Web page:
As to the ever elusive geopolitical position of the Balkans within Europe, many scholars have pointed out that “the Balkans” is not just a geographical term (a shorthand for the Balkan Peninsula in Southeast Europe) or a cultural region, but a complex cultural construct. Several authors have attempted to deconstruct the stereotypes that the term “Balkan” carries and show how these stereotypes were historically constructed, culturally approved, disseminated, internalized and politically charged (Bakić-Hayden and Hayden 1992, pp. 1–15; Wolff 1994, pp. 1–16; Bakić-Hayden 1995, pp. 917–22; Todorova 1997; etc.), while others have discussed the Balkans as Europe’s “incomplete Other”, “half-Other”, or “a meeting point of the East and the West” (Iordanova 2001; Goldsvorti 2005; Laušević 2007; Jezernik 2010). As Maria Todorova has articulated in Imagining the Balkans, “the Balkans” is “a sum of stereotypes and prejudices about this region” (Todorova 1997). The volatile relationship between the Eurocentric forces and the forsaken periphery is amplified by the Ottoman legacy in the Balkans, which represents a religiously, socially, institutionally, and even racially “alien” imposition on the autochthonous Christian/European core of Balkan societies (cf. Todorova 1997, p. 162). Milica Bakić-Hayden has introduced the concept of nesting orientalism, explaining a tendency of each region to view the cultures and religions to its South and East as more conservative and primitive; hence a culture which creates the Orientalized other can also be the subject of Orientalization by another group. Within Eastern Europe, the Balkans is perceived as the most “eastern” (read: conservative and primitive), and such hierarchy continues both within the Balkans themselves (cf. Bakić-Hayden 1995, pp. 917–31) and outside of this region; as Slovenian philosopher Slavoj Žižek has commented on these fluctuating boundaries: “Where does it begin? For Serbs, it begins down there in Kosovo or Bosnia, and they defend the Christian civilization against this Europe’s Other. For Croats, it begins with the Orthodox, despotic, Byzantine Serbia, against which Croatia defends the values of democratic Western civilization. For Slovenes, it begins with Croatia, and we Slovenes are the last outpost of the peaceful Mitteleuropa. For Italians and Austrians, it begins with Slovenia, where the reign of the Slavic hordes starts. For Germans, Austria itself, on account of its historic connections, is already tainted by the Balkanic corruption and inefficiency. For some arrogant Frenchmen, Germany is associated with the Balkanian Eastern savagery” (Žižek 1999).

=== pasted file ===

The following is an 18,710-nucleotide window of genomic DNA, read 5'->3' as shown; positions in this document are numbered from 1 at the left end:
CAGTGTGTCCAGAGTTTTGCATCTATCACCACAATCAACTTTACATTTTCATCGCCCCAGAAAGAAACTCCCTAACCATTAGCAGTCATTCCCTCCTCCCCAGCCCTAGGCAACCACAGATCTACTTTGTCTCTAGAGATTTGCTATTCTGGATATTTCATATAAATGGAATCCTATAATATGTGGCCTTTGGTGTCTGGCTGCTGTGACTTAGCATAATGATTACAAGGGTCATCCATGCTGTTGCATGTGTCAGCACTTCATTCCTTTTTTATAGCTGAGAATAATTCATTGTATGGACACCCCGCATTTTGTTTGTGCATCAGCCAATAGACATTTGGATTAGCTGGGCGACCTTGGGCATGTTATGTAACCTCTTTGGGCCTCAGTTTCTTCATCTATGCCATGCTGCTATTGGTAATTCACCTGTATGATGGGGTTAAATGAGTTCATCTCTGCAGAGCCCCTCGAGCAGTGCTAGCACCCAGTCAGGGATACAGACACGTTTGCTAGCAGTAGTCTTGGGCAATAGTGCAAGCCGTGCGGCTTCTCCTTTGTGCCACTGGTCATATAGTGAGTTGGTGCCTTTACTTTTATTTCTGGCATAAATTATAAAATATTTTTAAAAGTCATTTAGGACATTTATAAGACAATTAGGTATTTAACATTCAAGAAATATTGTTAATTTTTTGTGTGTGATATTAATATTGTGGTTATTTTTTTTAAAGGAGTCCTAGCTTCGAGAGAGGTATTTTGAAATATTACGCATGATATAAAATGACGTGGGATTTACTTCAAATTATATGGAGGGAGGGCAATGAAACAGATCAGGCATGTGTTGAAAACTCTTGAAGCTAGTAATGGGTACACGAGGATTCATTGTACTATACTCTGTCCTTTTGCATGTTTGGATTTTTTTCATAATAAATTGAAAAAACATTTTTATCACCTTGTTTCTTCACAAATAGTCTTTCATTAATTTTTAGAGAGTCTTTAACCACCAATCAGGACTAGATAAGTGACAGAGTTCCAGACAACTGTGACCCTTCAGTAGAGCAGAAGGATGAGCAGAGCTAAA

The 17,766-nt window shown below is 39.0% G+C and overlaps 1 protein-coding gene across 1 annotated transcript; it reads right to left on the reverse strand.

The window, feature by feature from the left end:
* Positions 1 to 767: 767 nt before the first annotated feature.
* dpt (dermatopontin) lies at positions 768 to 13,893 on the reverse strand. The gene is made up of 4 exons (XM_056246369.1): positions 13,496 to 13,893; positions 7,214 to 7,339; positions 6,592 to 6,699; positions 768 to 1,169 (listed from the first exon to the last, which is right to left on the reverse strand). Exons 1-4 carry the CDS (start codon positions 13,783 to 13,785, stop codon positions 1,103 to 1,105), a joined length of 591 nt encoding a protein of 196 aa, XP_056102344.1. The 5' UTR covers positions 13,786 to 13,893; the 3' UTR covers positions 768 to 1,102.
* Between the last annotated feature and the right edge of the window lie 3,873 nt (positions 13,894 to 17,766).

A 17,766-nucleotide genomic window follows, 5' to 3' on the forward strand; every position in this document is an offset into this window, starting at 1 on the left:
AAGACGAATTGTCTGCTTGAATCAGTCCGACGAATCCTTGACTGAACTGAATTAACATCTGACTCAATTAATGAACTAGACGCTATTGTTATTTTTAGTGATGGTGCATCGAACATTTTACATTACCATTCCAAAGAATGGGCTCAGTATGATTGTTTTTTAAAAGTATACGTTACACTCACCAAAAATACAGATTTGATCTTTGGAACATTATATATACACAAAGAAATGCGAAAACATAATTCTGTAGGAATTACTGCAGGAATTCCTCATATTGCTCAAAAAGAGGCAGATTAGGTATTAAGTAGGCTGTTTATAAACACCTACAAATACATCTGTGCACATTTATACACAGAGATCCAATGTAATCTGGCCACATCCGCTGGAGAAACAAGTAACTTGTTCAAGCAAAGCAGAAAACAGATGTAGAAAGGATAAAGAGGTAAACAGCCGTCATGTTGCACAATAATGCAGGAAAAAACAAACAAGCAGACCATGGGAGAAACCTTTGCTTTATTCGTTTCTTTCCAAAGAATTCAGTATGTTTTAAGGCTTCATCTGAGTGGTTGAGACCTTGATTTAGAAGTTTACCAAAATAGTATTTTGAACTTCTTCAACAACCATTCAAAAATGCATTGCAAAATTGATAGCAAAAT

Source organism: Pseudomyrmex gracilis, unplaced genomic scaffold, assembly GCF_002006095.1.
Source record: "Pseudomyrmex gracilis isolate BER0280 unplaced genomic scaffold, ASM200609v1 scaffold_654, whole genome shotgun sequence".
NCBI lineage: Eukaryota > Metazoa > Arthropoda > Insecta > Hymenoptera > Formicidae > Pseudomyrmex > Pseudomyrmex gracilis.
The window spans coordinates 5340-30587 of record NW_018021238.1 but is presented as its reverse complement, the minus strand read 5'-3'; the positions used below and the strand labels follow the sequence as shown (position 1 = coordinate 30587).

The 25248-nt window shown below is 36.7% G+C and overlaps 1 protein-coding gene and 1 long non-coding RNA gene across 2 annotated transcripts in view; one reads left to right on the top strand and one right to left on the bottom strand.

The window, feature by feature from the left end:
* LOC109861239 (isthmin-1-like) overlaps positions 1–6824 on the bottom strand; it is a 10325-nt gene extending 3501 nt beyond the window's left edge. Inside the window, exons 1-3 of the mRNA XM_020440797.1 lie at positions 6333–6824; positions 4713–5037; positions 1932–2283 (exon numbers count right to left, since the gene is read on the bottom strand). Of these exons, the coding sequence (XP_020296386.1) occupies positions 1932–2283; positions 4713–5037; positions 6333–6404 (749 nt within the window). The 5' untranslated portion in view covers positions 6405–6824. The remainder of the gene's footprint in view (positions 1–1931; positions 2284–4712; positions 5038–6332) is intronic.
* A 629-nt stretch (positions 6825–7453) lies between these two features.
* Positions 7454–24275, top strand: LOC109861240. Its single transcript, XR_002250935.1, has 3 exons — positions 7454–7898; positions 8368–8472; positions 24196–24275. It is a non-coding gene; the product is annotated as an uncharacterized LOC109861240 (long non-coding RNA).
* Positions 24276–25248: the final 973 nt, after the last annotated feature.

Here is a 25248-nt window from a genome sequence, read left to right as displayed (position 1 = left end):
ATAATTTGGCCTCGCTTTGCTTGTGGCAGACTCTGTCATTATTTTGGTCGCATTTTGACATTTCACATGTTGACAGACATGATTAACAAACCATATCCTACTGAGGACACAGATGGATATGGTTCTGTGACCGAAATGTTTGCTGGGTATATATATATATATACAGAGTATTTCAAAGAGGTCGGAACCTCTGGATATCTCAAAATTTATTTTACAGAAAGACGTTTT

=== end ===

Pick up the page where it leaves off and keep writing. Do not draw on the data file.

Another related and equally ambiguous term is “Western Balkans”. Since I wish to avoid debates regarding the justification and feasibility of the use of this term, I will just state that “Western Balkans” refers to the Balkans without Greece, Turkey, Romania, and Bulgaria; i.e., it only encompasses Albania and the former Yugoslav Balkan countries of Bosnia and Herzegovina, North Macedonia, Montenegro, Serbia, and Kosovo.3 Half of them are countries of disputed borders and territories, confederal status, or even names (Serbia/Kosovo,4 Bosnia and Herzegovina,5 and North Macedonia6) and, as of September 2020, none of them is a member of the European Union. The latter might be the defining criterion for their grouping into the imaginary “Western Balkans” (with a very notable omission of Turkey, which is also still outside of the EU, in spite of its long-standing status as a candidate). As observed by Sonja Zdravkova Djeparoska in this Special Issue, “the political neologism Western Balkans [is] a solution par excellence for the EU to distance itself from the ‘most problematic’ part of the Balkans awaiting its chance to join the EU family” (Zdravkova Djeparoska 2020, p. 2).